These conditionally approved cases cover the automobile, computer, electronic component and biomedical industries. All of these cases are high-profile and sophisticated multinational transactions, partially explaining the significantly longer review process compared to the previous year (the average review time was up to 291 days). Among these conditionally approved cases, behavioral remedies were imposed in three of the four cases. These remedies include FRAND obligations (e.g., supply to Chinese clients, commitment of ensuring interoperability. Compared to other jurisdictions, the SAMR's particular interest in imposing behavioural remedies reflects its prudent attitude towards those high-profile cases that may have an effect of eliminating or restricting China's market competition or may adversely affect Chinese clients' interest.Danaher's acquisition of GE's BioPharma case29
On 28 February 2020, the SAMR conditionally approved Danaher's acquisition of GE's BioPharma unit, almost a year after the transaction's initial merger filing. Danaher is an American diversified conglomerate involved in the healthcare and environmental industry. GE's BioPharma unit, renamed Cytiva, provides both hardware and software used in biopharmaceutical research.
In addition to implicating a sensitive and strategically important industry, this case stands out for its complexity, involving 25 different product markets where the notifying parties had horizontal overlaps. In the SAMR's analysis, the relevant geographical market for these product markets was defined as the worldwide market given that there were minimal trade barriers (as evinced by the low ratio of shipping cost to sales price) and minimal price differentiation across borders. The SAMR found that in many of the product markets, including the markets for microcarriers, chromatography systems and hollow fibre filter modules, the transaction would have the effect of eliminating or restricting competition. For example, the SAMR found that, in the microcarriers market, the notifying parties would have a combined market share of nearly 70 to 75 per cent worldwide. In addition to market share, the SAMR also appeared to be concerned with the impact of the transaction on innovation and R&D, particularly in the hollow fibre filter module market.
After several rounds of consultation, the SAMR accepted Danaher and GE's proposal for structural remedies to salvage the transaction, concluding that the remedies would reduce the transaction's adverse impact on competition. Danaher was to divest various businesses, such as the businesses in the aforementioned product markets, which raised competitive concerns, including all its tangible and intangible assets and staff. Moreover, Danaher was to reach a transitional agreement and share its relevant tangible assets and proprietary research of the 'Emily Project' to buyers of its divested businesses, aimed to encourage R&D and investment into new products. This last remedy stands out with the SAMR going beyond its traditional anti-competition toolbox to impose conditions that the agency believed would encourage innovation and facilitate greater product selection within the relevant market, instead of merely eliminating the negative impact raised.
We expect that the SAMR will continue to explore and deepen its anti-competition toolbox in major scientific research fields in life sciences and other high-end scientific research fields (for example, cutting-edge R&D involving biopharmaceuticals, or transactions involving innovative drugs for the treatment of critical diseases and rare diseases). The notifying parties should weigh and coordinate their filing strategies in various jurisdictions and carefully submit remedies based on the impact on the Chinese market to resolve the competition concerns of the SAMR.ii Trends, developments and strategies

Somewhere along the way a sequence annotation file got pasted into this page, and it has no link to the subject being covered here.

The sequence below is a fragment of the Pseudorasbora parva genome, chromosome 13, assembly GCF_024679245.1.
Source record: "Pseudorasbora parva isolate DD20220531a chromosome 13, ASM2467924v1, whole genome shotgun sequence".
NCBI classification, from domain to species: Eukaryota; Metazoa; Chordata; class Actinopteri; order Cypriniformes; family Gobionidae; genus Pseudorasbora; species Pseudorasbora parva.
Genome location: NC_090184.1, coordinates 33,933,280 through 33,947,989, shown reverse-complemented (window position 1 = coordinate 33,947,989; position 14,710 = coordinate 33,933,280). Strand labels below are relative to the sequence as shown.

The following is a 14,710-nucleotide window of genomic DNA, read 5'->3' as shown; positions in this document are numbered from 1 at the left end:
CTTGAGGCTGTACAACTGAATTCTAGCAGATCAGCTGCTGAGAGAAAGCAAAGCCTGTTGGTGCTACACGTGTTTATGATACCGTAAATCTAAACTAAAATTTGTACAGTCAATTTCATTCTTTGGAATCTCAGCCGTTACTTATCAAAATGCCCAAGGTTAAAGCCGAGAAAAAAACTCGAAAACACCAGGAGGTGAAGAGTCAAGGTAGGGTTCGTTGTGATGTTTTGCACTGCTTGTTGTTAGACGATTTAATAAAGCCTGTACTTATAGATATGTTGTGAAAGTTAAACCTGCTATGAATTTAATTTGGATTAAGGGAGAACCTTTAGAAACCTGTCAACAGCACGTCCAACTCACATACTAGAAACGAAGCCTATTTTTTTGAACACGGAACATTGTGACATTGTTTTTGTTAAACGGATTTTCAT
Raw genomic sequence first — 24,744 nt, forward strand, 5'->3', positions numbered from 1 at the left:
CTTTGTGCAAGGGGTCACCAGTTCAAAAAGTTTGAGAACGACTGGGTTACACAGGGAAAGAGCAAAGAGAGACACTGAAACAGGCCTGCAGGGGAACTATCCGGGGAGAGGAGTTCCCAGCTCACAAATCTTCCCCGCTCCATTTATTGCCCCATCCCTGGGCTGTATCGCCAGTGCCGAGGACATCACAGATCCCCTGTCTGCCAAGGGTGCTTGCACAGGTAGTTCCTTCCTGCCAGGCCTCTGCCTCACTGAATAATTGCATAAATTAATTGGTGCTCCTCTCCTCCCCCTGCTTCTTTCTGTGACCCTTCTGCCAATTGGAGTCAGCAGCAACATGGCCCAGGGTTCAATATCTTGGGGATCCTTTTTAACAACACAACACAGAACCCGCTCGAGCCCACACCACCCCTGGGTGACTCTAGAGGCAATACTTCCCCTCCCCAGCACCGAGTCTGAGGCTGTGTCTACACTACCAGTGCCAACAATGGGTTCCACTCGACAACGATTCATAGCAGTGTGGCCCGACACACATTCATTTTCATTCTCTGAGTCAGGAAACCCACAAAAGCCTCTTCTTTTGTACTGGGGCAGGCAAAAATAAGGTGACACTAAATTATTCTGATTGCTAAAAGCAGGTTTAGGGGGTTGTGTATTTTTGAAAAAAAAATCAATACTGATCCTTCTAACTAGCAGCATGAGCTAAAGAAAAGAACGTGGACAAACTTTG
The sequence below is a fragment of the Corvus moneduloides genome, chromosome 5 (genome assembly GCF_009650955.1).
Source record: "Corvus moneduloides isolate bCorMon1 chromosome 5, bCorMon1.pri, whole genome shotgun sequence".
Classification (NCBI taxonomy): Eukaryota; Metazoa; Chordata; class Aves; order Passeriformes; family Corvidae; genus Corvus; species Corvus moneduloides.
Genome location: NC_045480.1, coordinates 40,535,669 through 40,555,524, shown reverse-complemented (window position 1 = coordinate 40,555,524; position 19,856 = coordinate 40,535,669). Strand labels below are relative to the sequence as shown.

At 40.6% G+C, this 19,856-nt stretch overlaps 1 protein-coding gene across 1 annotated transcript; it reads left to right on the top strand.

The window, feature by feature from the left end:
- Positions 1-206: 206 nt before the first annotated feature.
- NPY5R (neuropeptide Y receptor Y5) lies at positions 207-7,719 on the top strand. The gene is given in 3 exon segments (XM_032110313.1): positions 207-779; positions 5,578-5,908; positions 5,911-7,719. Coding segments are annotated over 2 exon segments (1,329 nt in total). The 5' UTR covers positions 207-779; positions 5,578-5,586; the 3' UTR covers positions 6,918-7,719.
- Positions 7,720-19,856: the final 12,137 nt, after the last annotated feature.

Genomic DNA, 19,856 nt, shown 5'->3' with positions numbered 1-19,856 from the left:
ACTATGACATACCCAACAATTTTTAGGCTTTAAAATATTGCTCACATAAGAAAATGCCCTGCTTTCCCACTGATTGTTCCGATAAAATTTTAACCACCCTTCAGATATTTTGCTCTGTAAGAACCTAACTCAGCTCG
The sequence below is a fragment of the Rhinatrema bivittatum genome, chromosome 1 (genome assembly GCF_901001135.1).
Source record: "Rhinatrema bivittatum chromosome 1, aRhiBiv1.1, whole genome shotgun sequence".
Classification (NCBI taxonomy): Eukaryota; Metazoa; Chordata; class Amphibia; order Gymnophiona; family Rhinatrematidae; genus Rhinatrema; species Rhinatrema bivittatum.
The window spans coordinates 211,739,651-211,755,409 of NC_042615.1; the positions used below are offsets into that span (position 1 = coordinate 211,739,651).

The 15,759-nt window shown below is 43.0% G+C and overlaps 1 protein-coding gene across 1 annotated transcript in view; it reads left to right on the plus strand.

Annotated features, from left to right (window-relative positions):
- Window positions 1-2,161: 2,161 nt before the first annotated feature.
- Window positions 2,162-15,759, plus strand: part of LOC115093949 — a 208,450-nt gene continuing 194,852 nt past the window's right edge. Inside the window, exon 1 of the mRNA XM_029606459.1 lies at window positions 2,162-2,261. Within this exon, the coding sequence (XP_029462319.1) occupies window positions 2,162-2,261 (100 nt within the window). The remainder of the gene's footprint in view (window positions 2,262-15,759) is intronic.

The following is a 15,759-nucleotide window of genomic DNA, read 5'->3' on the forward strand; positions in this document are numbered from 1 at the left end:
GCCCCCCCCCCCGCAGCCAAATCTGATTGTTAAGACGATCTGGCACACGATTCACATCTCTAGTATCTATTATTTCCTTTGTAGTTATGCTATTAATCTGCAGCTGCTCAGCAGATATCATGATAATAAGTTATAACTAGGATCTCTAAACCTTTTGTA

Enterprises shall heed the new trends reflected in the SAMR's enforcement cases,whether it be the trend of scrutinising transactions involving VIE structures and the non-filing of minority stake investments by funds, or the trend of making intensive competition analysis of innovative markets. We expect that the SAMR will continue to accelerate the development of the antitrust enforcement system in 2021. When conducting merger control review, the SAMR usually maintains consistency between cases, particularly relating to market definition when coming across similar factual scenarios. Furthermore, high-quality notification materials will be required by the SAMR to facilitate efficiency. Therefore, enterprises are advised to focus on trends of antitrust enforcement and the revision process of the AML. In particular, enterprises shall understand the regulations of merger control review correctly, actively fulfil their filing obligations, and work closely with external experts to avoid delays in the closing of the transaction, which would in turn affect their business plans.iii Outlook
In 2020, the SAMR maintained a consistently rigorous and prudent attitude towards merger control review. Despite the covid-19 pandemic, the time interval for filing and approval of merger control review (especially simple cases) has shortened compared to the previous year. As to conditionally approved cases, the SAMR has imposed various conditions based on the characteristics of the relevant product and the competition and innovation condition of the relevant market, so as to eliminate the possible negative effect of the merger. In addition, the 13 non-filing cases published in 2020 show that the SAMR maintains its supervision of non-filing parties and are promptly prepared to impose penalties. The SAMR has also clarified its attitudes towards transactions in the internet sector involving a VIE structure.